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Conan: The Island of No Return is a new mini series from Dark Horse Comics. Written by Ron Marz and drawn by Bart Sears. If you are looking for an alternative to the big events or just wish to read something without too much continuity and parallel worlds, then get your hands on this series. This mini offers: action, adventure, swords, sorcery, scantily clothed people and fun double entendres.
Its really a simple story: while running away, Conan encounters two sexy thieves and it so just happens that these girls were looking for someone like Conan, to help them reach a Palace on the top of a cliff... on a island that is suppose to be haunted! Conan accepts and the journey begins.This issue we don't see much of the "Island of No Return". They only mention that long ago, the island held a pleasure palace and its possible that now the palace is full of abandon treasures. Aside from that we can't tell what the story is really about, vengeance? Greed? Whatever it decides to be, this issue serves as a great introduction to the characters, both new and old. An excellent jumping on point for new readers to the Cimmerian warrior's world.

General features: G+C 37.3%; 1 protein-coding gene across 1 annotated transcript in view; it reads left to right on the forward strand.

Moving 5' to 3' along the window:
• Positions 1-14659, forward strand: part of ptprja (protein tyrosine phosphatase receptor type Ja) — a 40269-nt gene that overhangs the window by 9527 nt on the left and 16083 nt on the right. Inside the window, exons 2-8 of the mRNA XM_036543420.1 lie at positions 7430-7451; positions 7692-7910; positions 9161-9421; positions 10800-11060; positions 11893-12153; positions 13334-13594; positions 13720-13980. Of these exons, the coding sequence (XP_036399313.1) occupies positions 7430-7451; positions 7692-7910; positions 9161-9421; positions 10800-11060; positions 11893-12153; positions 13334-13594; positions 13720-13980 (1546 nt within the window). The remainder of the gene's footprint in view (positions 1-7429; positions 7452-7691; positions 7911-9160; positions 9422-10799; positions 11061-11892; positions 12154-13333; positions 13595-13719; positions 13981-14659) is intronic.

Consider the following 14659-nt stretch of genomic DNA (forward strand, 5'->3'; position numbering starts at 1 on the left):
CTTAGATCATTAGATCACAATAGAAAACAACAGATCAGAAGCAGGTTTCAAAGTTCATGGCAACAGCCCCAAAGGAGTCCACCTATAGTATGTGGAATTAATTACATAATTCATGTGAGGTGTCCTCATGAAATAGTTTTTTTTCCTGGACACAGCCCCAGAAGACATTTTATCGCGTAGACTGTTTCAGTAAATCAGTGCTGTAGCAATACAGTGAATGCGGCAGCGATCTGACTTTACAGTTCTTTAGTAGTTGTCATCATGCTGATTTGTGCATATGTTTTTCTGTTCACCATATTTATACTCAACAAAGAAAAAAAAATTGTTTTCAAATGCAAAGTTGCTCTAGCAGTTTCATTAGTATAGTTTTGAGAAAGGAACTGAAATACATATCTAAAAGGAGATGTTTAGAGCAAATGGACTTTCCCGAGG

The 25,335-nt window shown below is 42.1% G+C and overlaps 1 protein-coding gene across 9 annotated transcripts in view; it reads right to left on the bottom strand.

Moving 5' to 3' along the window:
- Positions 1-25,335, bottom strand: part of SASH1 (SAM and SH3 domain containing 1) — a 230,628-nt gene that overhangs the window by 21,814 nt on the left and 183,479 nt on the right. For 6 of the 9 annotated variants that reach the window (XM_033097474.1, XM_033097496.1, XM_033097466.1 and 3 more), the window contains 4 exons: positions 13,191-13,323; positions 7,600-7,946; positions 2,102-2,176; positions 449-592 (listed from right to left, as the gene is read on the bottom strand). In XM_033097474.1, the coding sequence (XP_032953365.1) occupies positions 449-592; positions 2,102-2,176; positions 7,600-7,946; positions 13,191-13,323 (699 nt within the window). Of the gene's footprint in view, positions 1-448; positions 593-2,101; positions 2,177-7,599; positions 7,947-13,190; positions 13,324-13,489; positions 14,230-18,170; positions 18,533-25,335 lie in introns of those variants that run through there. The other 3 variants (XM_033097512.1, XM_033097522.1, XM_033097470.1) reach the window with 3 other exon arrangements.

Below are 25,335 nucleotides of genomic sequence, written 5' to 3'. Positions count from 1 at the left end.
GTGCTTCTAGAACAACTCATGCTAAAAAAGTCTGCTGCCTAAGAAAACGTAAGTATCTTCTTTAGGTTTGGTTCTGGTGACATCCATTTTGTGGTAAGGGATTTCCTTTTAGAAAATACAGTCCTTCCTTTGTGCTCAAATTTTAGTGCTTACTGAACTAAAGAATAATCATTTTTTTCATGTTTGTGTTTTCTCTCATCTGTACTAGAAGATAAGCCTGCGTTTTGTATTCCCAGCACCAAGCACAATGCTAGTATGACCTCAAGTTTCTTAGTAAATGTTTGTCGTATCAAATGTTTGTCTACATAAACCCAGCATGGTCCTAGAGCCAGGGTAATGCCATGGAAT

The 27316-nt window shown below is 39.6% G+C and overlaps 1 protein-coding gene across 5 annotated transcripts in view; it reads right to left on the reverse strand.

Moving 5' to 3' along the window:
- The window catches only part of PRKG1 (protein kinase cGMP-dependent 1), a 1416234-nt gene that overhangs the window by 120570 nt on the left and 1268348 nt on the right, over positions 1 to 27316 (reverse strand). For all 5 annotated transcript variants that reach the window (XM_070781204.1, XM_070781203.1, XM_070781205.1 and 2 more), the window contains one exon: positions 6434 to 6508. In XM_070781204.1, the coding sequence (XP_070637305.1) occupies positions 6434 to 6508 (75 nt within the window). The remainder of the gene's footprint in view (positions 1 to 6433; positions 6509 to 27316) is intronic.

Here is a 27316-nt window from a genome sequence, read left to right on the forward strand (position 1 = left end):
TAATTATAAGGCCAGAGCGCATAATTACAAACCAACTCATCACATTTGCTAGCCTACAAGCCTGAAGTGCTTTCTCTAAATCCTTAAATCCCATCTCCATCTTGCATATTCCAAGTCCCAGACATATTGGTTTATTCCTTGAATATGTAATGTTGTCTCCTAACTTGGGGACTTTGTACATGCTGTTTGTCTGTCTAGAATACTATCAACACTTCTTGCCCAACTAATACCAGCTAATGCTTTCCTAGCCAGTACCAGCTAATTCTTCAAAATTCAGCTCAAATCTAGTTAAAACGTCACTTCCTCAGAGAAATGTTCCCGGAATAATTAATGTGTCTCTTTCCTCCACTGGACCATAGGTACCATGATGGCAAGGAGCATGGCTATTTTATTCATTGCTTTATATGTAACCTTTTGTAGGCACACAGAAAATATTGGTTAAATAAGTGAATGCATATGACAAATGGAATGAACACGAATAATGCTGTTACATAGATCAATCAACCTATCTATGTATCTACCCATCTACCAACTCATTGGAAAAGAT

The story is quick paced. Once you read it, you can easily see the structure of the book: action, exposition and cliffhanger. It is a very simple story that gets the job done. Its a reader friendly adventure that recaptures the tone of a 1930's pulp. The story is dominated by action and it doesn't concentrate on drama, stoping only to give some backstory and exposition. This is the pace that should be in every Conan book. Its not full of narration captions, in fact it has no captions, everything is driven by dialog. This is the best approach a writer can use to write a Conan story. Every time they use narration caps they tend to be obnoxious and overly descriptive. A perfect choice from Marz, by saying less he actually says more. The dialog is fluid and serves as one of the primary tools to showcase the world of Conan.
The art works in a perfect combination with the story. Delivering what looks like a storyboard like sequential storytelling. It never misses a beat. Always portraying a fluid, vivid almost animated adventure. This is the kind of storytelling that doesn't require accompaniment by words since the art does an uncanny job on describing a scene without them. The only bad thing about Sears is that the characters have too many muscles and the use of too many lines in the characters' faces. But he cerntanly gives life to his characters and their surroundings.
This is one of those books that is perfectly balanced between story and art. The creators' final product is a book of solid storytelling in a setting that is as adventurous as it is enjoyable. Although the books ends with one of those "I've seen this a million times endings" I'll come back for the next issue. Mostly because of how fun this issue was to read.
Overall Score - 8.5/10
*Great: Easily getting a second printing. Worth any comic fan's time and money has prefabricated ending but enjoyable anyway*